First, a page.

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Tuesday, January 22, 2013

A Note to Onlookers

Yesterday after work I went to Walmart to do some shopping before heading home. On my way into the store, I saw an elderly lady on the ground, seemingly in some kind of trouble.

I know what you're thinking: "What did you do? Was she OK? What happened to her?"
The answer: I did nothing. I walked into Walmart and did my shopping. Was she OK? What happened? I have no idea, and probably never will.

Why did I do what I did? Because I quickly assessed the situation and realized that it was already under control.

For those of you who don't know me and haven't been following this blog, almost 28 years ago I was born with epilepsy. Now, you're probably thinking "What does that have to do with this situation?" and I'm going to say it has a whole lot to do with situation. Or more accurately, it has a lot to do with how I reacted to the situation.

I've been in this woman's shoes. (Obviously not literally.) I've been in a public place with people staring, doing nothing productive, quietly saying to each other "What happened? What's wrong with him? Is he going to be OK? Oh my!"

All that this behavior does is upset/embarrass/confuse the person who is already in an awkward situation, and disrupt the lives of everyone else in the area. Especially in my case: I wake up not knowing where I am, or why I was unconscious, or what happened, or who was there when it happened, or who is there now... that extra commotion just leads to extra confusion.

Back on track:
In the case of what happened yesterday, there were all sorts of people looking in on this situation in the exit/entrance of the store.

Why didn't I stop? As I said... I took a look around and noticed a few things:
  1. The woman was not alone. Her family (or what appeared to be her family) was with her.
  2. A person of authority was present: in this case, a store employee
  3. The family was calm and not asking for help. This tells me that they probably already have all the help they need.
Basically, there was nothing that I could do that had not already been done. The family knew about the situation, the store knew about the situation, and if more help needs to be called the store will do that.

I did my shopping, cashed out, and returned to the place where I entered the store. What did I find? An even larger crowd had gathered, paramedics were there, with a stretcher and an ambulance just outside the door. Again, nothing productive that I can do. My only choice is to keep moving, or add to the chaos that is already present in this situation. 

The only problem: The crowd had grown so much that I had to actually slide past someone to actually get out of the store. They were almost completely blocking the entrance/exit. THIS is where the onlookers truly transform from innocent bystanders, into a nuisance. They're no longer just annoying the person who has already had a bad enough day, but they're in the way of other people who are just trying to go on with their day, and they're possibly impeding the work of the paramedics and other authority figures. Plus, they're forcing an even larger crowd to form, because nobody can get through.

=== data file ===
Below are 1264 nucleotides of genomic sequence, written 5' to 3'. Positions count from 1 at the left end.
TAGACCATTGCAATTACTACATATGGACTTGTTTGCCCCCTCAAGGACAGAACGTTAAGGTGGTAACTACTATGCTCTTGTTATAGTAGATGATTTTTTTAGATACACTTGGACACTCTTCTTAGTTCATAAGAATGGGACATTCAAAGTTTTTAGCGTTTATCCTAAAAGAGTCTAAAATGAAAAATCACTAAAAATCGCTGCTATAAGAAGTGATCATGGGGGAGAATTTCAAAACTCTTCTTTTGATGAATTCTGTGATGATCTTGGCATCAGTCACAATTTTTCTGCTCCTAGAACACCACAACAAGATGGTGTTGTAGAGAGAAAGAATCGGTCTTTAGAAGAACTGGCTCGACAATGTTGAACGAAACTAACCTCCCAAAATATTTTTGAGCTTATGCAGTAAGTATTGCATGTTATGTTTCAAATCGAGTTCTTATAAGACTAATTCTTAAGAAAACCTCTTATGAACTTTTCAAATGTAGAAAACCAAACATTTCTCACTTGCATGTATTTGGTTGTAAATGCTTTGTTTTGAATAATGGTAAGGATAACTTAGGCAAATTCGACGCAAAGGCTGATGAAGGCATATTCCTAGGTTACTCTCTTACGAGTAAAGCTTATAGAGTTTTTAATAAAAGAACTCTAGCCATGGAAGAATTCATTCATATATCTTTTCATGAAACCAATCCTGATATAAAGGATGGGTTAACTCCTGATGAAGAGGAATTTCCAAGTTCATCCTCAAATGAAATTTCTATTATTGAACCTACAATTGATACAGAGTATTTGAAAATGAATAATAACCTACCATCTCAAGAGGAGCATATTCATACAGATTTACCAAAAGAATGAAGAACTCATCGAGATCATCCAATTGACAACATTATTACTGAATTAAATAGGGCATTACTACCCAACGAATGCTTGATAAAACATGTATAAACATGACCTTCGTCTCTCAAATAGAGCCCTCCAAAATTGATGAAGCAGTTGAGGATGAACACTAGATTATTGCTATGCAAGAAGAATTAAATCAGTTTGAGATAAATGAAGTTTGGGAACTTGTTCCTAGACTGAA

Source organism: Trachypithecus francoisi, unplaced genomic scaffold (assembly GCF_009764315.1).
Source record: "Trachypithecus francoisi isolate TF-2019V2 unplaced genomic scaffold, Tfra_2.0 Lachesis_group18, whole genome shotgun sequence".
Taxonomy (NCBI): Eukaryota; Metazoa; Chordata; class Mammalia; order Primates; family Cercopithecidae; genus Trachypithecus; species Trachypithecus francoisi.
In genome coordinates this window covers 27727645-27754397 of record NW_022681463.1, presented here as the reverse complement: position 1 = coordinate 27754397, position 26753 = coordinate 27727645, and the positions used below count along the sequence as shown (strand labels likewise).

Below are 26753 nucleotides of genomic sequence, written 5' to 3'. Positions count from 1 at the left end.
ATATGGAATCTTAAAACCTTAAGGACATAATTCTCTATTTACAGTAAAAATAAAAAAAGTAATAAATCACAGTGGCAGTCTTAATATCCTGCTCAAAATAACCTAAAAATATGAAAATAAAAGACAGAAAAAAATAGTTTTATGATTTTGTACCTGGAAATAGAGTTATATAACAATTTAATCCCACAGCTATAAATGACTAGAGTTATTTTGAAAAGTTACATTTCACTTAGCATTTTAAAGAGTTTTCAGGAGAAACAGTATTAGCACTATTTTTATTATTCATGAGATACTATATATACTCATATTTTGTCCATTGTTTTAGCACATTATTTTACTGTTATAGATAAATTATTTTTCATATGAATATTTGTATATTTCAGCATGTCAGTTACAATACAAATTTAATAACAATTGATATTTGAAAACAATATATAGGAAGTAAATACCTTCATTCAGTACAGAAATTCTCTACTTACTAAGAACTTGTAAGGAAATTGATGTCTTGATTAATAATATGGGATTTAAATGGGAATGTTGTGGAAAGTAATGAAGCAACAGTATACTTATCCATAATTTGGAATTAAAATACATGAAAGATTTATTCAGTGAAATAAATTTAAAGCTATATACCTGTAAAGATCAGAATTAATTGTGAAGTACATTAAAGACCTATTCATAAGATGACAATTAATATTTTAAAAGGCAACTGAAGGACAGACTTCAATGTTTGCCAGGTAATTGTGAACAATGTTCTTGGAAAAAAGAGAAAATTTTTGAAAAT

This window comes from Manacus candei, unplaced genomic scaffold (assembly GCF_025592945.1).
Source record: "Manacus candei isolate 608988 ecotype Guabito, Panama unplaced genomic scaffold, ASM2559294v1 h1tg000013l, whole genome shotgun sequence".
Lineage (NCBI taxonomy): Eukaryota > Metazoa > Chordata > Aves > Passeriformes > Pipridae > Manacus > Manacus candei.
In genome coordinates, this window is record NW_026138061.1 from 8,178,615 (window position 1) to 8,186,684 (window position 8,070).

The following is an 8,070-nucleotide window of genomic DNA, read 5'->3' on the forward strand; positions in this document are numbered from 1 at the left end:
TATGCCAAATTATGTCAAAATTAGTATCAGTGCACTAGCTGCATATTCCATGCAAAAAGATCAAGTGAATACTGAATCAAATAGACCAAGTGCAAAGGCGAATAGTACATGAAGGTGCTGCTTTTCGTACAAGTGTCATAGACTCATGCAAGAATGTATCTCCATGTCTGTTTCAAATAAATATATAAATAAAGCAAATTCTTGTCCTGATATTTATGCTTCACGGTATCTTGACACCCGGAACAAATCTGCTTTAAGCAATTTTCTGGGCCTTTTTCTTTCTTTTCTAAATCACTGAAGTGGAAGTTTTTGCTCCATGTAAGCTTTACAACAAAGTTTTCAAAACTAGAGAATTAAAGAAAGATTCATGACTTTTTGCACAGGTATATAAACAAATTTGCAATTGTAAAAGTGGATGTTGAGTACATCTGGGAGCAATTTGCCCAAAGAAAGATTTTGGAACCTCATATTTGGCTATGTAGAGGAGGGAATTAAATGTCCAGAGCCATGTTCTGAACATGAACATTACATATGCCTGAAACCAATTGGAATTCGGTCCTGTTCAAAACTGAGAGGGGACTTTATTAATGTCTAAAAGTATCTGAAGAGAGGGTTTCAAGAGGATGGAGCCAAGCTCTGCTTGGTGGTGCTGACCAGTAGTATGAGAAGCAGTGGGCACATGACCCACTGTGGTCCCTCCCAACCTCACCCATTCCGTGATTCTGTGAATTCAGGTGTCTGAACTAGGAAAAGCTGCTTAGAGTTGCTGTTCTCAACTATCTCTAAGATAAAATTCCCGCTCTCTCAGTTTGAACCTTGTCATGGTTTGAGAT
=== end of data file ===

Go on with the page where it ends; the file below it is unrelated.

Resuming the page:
Judging by what I saw, the woman probably is fine now. Who knows, maybe she had a seizure, or passed out, or slipped and fell... all I can tell is that there was no real panic or rush by the family or the paramedics. If it was a dire situation, the paramedics would have been in a (controlled) rush to get her on the stretcher and into the hospital so she could receive immediate attention. Since I did not see that, I can assume that the situation was not as bad as the crowd made it seem to be.

What should you do if put in this situation?
As I said, there are some key things to look for:

Main thing to look for: Is the person alone?
If yes:
  1. Ask if they need help. If they are unconscious, call for help immediately.
    1. If no help is needed, continue on with your day - forget about steps 2 and 3.
  2. Stay with them as long as they need - if at all possible. At the very least, try to stay until help arrives.
  3. Ask if there's anyone you can contact for them. Family, friends, significant other, etc.
If no:
  1. Quickly assess the state of the people with them: 
    1. Are they people of authority? This can be police/security, firefighter/paramedic, an employee/manager of a store or facility, etc.
      1. If yes, there's probably nothing you can do. If not, maybe you can call someone.
    2. Are they family/friends of the "victim"? (victim, for lack of a better word)
      1. If yes, Are they calm?
        1. If they're calm, the situation is likely under control. If you feel like it's necessary, ask if you can help in any way. If they say no, continue on with your day.
        2. If they're not calm, see instructions for if person is alone.
      2. If not family/friend, and no people of authority, see instructions for if person is alone.

This is obviously just a BASIC breakdown of how you should deal with a situation like this. I'm sure that there's more that I may be leaving out. In the end it breaks down to this: if the situation is under control, sticking around is not helping. If it's not under control, check to see if you can be of assistance.

If you have medical training - are a doctor, nurse, paramedic, etc. - you may want to stop, regardless of the situation, and ask if you can help in any way. Otherwise, you are likely just going to get in the way in many cases.